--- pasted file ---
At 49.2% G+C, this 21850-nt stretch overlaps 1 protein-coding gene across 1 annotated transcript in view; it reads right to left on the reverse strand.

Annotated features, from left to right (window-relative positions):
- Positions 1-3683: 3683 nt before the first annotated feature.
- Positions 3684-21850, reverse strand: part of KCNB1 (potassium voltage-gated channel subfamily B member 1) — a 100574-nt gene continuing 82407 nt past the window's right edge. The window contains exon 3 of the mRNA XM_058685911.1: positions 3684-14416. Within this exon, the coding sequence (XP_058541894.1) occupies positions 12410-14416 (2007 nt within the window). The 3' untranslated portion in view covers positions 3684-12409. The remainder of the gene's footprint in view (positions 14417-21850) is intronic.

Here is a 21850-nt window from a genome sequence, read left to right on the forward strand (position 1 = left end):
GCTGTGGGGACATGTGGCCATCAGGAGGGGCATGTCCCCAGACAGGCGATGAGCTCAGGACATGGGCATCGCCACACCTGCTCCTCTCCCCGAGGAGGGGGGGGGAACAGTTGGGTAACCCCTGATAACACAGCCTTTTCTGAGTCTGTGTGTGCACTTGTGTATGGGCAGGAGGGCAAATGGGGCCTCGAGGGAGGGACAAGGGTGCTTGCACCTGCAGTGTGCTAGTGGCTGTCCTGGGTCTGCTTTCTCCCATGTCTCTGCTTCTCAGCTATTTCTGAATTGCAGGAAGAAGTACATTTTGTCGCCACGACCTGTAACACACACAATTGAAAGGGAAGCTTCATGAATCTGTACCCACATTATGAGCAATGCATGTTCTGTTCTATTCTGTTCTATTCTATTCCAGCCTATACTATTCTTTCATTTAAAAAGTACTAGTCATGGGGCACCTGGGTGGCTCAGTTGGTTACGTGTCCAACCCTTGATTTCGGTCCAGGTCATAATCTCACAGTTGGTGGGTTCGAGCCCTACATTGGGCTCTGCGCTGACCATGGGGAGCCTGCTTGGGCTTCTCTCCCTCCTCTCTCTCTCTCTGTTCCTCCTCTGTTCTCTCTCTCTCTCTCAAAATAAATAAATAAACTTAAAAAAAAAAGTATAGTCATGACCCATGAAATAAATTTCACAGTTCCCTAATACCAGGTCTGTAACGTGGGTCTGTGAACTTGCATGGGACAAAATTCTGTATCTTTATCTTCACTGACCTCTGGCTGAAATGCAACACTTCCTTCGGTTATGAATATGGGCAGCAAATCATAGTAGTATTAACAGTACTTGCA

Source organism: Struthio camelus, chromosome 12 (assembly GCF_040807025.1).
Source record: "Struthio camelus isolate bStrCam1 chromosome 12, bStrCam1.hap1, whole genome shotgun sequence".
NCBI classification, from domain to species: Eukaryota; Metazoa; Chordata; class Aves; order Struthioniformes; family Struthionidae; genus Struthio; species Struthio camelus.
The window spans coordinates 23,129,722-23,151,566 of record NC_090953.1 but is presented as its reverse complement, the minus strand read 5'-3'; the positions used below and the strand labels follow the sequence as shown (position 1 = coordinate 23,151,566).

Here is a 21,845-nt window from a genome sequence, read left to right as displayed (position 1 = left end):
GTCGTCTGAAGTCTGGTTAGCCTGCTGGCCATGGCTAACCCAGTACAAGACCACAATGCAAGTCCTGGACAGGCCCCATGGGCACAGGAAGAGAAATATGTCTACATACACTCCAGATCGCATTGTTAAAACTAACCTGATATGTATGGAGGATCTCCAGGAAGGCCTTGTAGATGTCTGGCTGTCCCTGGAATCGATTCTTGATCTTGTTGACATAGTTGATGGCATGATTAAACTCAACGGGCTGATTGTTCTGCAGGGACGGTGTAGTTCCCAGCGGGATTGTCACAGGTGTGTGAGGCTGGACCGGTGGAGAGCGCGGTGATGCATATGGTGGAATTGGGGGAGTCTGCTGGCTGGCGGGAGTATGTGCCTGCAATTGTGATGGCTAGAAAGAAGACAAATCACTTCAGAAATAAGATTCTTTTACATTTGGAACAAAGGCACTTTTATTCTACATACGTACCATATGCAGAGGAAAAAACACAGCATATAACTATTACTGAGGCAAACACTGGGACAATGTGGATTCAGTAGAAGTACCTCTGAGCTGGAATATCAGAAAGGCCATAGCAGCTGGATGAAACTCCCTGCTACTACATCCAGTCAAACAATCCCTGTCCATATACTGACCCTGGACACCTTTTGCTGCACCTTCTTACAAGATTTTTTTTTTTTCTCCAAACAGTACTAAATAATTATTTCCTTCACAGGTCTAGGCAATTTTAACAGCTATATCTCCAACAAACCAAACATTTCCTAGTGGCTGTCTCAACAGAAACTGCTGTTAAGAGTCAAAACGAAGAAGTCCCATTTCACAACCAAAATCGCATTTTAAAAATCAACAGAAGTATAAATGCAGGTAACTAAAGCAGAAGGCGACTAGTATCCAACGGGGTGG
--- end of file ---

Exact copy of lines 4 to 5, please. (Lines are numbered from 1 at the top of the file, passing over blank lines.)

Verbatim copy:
- Positions 3684-21850, reverse strand: part of KCNB1 (potassium voltage-gated channel subfamily B member 1) — a 100574-nt gene continuing 82407 nt past the window's right edge. The window contains exon 3 of the mRNA XM_058685911.1: positions 3684-14416. Within this exon, the coding sequence (XP_058541894.1) occupies positions 12410-14416 (2007 nt within the window). The 3' untranslated portion in view covers positions 3684-12409. The remainder of the gene's footprint in view (positions 14417-21850) is intronic.

Here is a 21850-nt window from a genome sequence, read left to right on the forward strand (position 1 = left end):